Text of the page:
This section is from "The Horticulturist, And Journal Of Rural Art And Rural Taste", by P. Barry, A. J. Downing, J. Jay Smith, Peter B. Mead, F. W. Woodward, Henry T. Williams. Also available from Amazon: Horticulturist and Journal of Rural Art and Rural Taste.
EXPERIENCE has demonstrated that the pear withstands the vicissitudes of the climatic influences of California, even better than the apple; and that its culture in all parts of the State has met with complete success. It is undoubtedly better fitted to the warm sunshine of our long summers than the apple, though the latter may find its genial position at heights among the foothills and mountains where the pear would not as well succeed.
Warm, sunny France has ever been the home and paradise of the pear, and from there we derived all of our best varieties, until at last a few kinds were originated in our own Atlantic country, worthy of a place in the catalogues of good pears. With our climate, so strikingly genial for the growth of this excellent fruit,,we ought to originate at least a few new varieties equal to the best, and we hope pomologists will turn their attention to this subject.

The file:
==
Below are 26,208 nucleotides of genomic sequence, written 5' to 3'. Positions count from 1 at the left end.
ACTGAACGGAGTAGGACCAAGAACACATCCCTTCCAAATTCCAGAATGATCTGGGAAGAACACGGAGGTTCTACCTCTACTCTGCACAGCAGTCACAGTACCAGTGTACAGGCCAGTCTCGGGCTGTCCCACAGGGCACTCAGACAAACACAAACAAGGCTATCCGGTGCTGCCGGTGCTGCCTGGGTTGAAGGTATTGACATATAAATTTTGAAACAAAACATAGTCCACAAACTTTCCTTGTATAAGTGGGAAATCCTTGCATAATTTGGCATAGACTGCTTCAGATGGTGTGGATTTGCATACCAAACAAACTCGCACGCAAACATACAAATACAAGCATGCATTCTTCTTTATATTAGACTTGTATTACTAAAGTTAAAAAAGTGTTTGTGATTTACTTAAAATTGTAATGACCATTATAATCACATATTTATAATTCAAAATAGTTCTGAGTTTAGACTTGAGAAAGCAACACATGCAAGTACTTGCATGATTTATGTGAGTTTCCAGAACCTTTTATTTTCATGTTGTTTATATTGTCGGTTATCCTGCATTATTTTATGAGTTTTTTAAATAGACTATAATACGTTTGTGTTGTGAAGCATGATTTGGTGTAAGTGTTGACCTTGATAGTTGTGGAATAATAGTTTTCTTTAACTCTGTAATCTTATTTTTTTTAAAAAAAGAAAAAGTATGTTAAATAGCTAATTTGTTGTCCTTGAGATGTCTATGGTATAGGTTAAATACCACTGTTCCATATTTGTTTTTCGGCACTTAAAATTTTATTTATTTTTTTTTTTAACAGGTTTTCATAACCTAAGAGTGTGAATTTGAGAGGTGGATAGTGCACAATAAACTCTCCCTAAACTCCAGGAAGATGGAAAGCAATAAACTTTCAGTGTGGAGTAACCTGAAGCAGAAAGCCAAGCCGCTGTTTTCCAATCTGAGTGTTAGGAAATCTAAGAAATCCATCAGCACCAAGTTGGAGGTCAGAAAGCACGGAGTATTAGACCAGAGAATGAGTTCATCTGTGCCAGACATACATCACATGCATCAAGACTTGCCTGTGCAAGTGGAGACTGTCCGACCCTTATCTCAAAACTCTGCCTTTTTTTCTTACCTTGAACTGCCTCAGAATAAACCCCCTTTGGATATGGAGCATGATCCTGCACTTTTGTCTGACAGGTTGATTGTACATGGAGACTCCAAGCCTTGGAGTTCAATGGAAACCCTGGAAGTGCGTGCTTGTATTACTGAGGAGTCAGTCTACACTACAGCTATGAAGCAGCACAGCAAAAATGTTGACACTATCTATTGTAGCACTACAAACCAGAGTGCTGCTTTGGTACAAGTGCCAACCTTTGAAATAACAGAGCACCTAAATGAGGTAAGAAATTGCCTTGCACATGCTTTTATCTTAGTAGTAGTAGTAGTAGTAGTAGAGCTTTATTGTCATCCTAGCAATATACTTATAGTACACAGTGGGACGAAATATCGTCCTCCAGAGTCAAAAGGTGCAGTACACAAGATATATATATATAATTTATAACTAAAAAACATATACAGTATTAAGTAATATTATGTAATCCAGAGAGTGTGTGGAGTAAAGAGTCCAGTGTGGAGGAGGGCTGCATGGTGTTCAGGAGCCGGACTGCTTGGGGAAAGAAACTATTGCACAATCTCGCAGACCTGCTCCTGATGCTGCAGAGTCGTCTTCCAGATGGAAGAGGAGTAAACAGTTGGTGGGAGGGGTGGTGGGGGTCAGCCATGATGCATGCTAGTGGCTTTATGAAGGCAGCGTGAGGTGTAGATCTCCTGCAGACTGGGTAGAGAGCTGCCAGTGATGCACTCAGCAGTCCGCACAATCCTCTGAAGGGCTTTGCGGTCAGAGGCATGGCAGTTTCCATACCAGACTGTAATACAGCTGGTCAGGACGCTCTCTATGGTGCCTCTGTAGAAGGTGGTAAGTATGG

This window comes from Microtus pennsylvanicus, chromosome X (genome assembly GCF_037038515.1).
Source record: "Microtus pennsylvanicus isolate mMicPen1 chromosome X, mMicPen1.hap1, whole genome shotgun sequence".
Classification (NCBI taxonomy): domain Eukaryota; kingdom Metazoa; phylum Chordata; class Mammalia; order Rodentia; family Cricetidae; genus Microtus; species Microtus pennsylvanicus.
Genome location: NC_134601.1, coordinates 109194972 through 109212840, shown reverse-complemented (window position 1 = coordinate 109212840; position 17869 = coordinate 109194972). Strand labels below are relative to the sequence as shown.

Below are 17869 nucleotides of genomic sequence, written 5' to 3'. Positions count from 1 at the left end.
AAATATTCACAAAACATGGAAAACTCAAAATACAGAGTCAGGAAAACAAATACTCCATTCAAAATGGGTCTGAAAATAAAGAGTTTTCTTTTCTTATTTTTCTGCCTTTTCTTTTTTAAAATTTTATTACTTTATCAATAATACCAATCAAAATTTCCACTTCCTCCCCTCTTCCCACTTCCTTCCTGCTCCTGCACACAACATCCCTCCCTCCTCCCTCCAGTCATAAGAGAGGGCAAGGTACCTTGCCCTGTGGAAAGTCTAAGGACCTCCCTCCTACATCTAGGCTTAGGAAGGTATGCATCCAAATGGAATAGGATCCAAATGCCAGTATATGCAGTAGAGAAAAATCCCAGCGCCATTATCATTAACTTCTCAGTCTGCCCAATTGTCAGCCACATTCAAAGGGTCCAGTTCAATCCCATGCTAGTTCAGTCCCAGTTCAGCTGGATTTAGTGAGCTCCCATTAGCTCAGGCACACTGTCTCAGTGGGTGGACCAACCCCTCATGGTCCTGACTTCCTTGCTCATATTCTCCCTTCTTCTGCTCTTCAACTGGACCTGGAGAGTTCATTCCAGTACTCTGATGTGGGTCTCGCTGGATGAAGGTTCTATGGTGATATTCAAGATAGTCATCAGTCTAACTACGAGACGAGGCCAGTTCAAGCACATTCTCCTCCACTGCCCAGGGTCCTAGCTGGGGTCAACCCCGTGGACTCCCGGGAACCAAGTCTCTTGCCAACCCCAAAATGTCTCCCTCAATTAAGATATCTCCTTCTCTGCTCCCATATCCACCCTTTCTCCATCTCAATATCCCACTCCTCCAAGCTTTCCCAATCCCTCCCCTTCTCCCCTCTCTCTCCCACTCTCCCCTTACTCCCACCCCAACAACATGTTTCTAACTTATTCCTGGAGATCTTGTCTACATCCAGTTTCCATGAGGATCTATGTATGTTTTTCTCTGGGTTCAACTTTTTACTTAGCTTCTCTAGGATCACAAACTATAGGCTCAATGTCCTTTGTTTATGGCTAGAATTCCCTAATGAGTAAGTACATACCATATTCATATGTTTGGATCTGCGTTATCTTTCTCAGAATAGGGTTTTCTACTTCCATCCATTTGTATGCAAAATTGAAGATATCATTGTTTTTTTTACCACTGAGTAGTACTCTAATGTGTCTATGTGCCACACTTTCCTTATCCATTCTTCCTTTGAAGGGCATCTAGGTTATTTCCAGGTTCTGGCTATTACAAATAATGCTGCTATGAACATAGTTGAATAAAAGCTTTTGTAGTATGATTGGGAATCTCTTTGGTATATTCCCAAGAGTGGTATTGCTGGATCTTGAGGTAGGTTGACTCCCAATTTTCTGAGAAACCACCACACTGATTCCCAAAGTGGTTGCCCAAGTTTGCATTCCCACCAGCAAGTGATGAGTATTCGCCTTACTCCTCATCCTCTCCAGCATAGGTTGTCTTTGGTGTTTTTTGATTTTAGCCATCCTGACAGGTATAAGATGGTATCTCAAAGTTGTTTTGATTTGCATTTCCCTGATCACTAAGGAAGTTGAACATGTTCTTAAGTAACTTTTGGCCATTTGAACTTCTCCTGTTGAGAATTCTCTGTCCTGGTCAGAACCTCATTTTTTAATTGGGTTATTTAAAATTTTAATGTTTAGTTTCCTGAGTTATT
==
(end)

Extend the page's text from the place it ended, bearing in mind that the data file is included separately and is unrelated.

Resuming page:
The pear, particularly the autumn and winter varieties, will bear transportation better than the apple, and bring a higher price both in the home and Eastern markets. Indeed, it has already become an export fruit for the European market and one which will increase as the qualities for export shall become more fully developed by experiment, and the tastes of consumers consulted.
Of all fruits, perhaps no one is better adapted to general use, as an article of food. Its inviting appearance, sprightly vinous flavor, sugary, melting, aromatic taste and nutritious ingredients, both in its fresh and cooked state, should commend this fruit to an increased and extensive cultivation. - Pacific Rural Press.